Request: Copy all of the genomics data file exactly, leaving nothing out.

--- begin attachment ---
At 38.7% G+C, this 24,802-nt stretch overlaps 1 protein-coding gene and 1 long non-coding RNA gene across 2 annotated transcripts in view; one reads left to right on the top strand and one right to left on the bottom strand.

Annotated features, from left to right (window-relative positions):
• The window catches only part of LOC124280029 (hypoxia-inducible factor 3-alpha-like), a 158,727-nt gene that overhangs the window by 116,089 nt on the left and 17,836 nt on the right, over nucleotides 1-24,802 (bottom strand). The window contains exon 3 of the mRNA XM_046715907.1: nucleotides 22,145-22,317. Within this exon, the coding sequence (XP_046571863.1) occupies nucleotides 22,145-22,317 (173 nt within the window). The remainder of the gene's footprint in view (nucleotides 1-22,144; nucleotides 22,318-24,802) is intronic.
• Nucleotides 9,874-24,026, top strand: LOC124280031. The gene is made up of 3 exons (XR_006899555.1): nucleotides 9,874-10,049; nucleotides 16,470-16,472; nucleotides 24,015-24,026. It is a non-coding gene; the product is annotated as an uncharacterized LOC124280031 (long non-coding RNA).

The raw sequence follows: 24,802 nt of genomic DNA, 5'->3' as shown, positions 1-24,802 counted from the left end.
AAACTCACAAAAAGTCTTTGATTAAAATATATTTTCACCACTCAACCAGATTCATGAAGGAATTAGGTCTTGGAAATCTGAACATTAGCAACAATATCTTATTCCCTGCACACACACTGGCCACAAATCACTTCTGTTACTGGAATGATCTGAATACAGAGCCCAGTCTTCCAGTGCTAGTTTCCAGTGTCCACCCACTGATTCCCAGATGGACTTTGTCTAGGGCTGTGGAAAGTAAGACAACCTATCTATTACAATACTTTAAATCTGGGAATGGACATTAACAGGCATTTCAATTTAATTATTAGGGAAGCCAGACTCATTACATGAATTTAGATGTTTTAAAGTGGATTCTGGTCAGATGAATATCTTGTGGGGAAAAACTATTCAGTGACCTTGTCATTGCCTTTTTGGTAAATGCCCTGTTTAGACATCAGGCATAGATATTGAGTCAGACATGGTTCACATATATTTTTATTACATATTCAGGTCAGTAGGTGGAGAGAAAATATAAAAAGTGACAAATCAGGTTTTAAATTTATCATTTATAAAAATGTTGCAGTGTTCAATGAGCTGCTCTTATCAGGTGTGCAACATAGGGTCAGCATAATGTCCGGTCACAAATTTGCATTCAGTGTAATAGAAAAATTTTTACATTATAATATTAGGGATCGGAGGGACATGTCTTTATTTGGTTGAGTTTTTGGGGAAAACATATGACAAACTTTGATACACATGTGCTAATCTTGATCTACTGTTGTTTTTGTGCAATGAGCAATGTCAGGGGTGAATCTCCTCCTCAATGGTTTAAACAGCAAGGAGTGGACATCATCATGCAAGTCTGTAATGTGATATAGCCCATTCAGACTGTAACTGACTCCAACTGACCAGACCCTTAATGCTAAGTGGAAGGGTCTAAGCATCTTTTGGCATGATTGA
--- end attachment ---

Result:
At 38.7% G+C, this 24,802-nt stretch overlaps 1 protein-coding gene and 1 long non-coding RNA gene across 2 annotated transcripts in view; one reads left to right on the top strand and one right to left on the bottom strand.

Annotated features, from left to right (window-relative positions):
• The window catches only part of LOC124280029 (hypoxia-inducible factor 3-alpha-like), a 158,727-nt gene that overhangs the window by 116,089 nt on the left and 17,836 nt on the right, over nucleotides 1-24,802 (bottom strand). The window contains exon 3 of the mRNA XM_046715907.1: nucleotides 22,145-22,317. Within this exon, the coding sequence (XP_046571863.1) occupies nucleotides 22,145-22,317 (173 nt within the window). The remainder of the gene's footprint in view (nucleotides 1-22,144; nucleotides 22,318-24,802) is intronic.
• Nucleotides 9,874-24,026, top strand: LOC124280031. The gene is made up of 3 exons (XR_006899555.1): nucleotides 9,874-10,049; nucleotides 16,470-16,472; nucleotides 24,015-24,026. It is a non-coding gene; the product is annotated as an uncharacterized LOC124280031 (long non-coding RNA).

The raw sequence follows: 24,802 nt of genomic DNA, 5'->3' as shown, positions 1-24,802 counted from the left end.
AAACTCACAAAAAGTCTTTGATTAAAATATATTTTCACCACTCAACCAGATTCATGAAGGAATTAGGTCTTGGAAATCTGAACATTAGCAACAATATCTTATTCCCTGCACACACACTGGCCACAAATCACTTCTGTTACTGGAATGATCTGAATACAGAGCCCAGTCTTCCAGTGCTAGTTTCCAGTGTCCACCCACTGATTCCCAGATGGACTTTGTCTAGGGCTGTGGAAAGTAAGACAACCTATCTATTACAATACTTTAAATCTGGGAATGGACATTAACAGGCATTTCAATTTAATTATTAGGGAAGCCAGACTCATTACATGAATTTAGATGTTTTAAAGTGGATTCTGGTCAGATGAATATCTTGTGGGGAAAAACTATTCAGTGACCTTGTCATTGCCTTTTTGGTAAATGCCCTGTTTAGACATCAGGCATAGATATTGAGTCAGACATGGTTCACATATATTTTTATTACATATTCAGGTCAGTAGGTGGAGAGAAAATATAAAAAGTGACAAATCAGGTTTTAAATTTATCATTTATAAAAATGTTGCAGTGTTCAATGAGCTGCTCTTATCAGGTGTGCAACATAGGGTCAGCATAATGTCCGGTCACAAATTTGCATTCAGTGTAATAGAAAAATTTTTACATTATAATATTAGGGATCGGAGGGACATGTCTTTATTTGGTTGAGTTTTTGGGGAAAACATATGACAAACTTTGATACACATGTGCTAATCTTGATCTACTGTTGTTTTTGTGCAATGAGCAATGTCAGGGGTGAATCTCCTCCTCAATGGTTTAAACAGCAAGGAGTGGACATCATCATGCAAGTCTGTAATGTGATATAGCCCATTCAGACTGTAACTGACTCCAACTGACCAGACCCTTAATGCTAAGTGGAAGGGTCTAAGCATCTTTTGGCATGATTGA